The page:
The level of intent
Having established that a defendant must either intent death or GBH to his victim, what happens if the defendant was uncertain whether the victim would die or not? In R v Moloney , Lord Bridge defined the golden rule, which stated that a judge should not elaborate on the meaning of intent; it is for the jury to decide on the plain meaning of the word whether the defendant intended either death or GBH. The only exception to this rule would be if the judge thought that the jury might misunderstand the meaning of the word.
However, two cases have since modified this jury direction slightly. In R v Nedrick , the defendant set fire to his house, not intending to kill anyone, but a child in the house died. Nedrick said that if a jury would be unable to find actual intention, a judge could direct a jury that intent may be inferred if the death which occurred (or GBH) was a ‘virtual certainty’. R v Woollin  is the current authority on this point, modifying the Nedrick rule only slightly in that a jury might find, as opposed to infer, intent if the act was virtually certain. Once the Woollin direction is given, a jury may only find intent if the death was both virtually certain objectively (i.e. to the reasonable person) and virtually certain in the mind of the defendant. It should can u buy xanax over the counter also be noted that virtual certainty is a rule of evidence and not a rule of law. It is for the jury to conclude whether the death was virtually certain and whether therefore the defendant intended the death: in R v Matthews and Alleyne , a judge failed to recognise this point, instead requiring the jury find intent if the death was a virtual certainty.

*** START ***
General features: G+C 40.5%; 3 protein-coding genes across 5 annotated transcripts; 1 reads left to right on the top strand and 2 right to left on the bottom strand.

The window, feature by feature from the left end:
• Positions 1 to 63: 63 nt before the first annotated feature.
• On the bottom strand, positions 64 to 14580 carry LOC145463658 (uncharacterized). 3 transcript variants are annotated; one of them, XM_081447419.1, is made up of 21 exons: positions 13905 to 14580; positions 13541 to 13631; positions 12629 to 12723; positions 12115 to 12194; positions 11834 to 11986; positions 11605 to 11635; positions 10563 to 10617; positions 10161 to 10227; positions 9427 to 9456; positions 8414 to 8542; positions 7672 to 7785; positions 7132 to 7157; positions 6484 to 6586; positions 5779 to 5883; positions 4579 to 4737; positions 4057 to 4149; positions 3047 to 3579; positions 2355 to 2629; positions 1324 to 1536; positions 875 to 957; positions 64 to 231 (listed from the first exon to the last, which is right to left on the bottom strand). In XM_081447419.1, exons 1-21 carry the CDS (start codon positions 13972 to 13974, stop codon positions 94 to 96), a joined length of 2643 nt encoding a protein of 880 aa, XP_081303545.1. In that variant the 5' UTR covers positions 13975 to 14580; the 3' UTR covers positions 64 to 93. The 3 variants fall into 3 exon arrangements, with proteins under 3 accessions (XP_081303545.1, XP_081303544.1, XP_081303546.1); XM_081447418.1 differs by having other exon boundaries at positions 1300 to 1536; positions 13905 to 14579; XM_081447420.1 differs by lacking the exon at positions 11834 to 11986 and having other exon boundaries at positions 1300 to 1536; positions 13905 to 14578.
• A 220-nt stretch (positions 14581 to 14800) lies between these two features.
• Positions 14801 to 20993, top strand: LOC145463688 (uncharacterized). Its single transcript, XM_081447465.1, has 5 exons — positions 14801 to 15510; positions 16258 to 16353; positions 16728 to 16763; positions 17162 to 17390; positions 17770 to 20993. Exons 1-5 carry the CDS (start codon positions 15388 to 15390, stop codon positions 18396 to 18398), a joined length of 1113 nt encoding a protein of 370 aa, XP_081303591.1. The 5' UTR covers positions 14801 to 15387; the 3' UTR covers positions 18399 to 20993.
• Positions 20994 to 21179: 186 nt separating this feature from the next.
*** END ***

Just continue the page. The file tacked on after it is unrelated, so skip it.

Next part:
R v Stringer  illustrates the logic behind the virtual certainty test, and R v Royle  confirms that Woollin direction must be given by a judge if the defendant’s purpose extended beyond just causing death (oblique intent as opposed to direct intent); but rather that death was virtually certainty in the attainment of a wider ambition. DPP v Smith  confirmed the subjective element to the virtual certainty test, and R v Moloney  and the overruling of Hyam v DPP  show that neither a natural and probable consequence, nor a high probability is enough to be classed as a virtual certainty. Section 8 of the Criminal Justice Act 1967 requires a jury to look at all the evidence in the case before applying the virtual certainty test.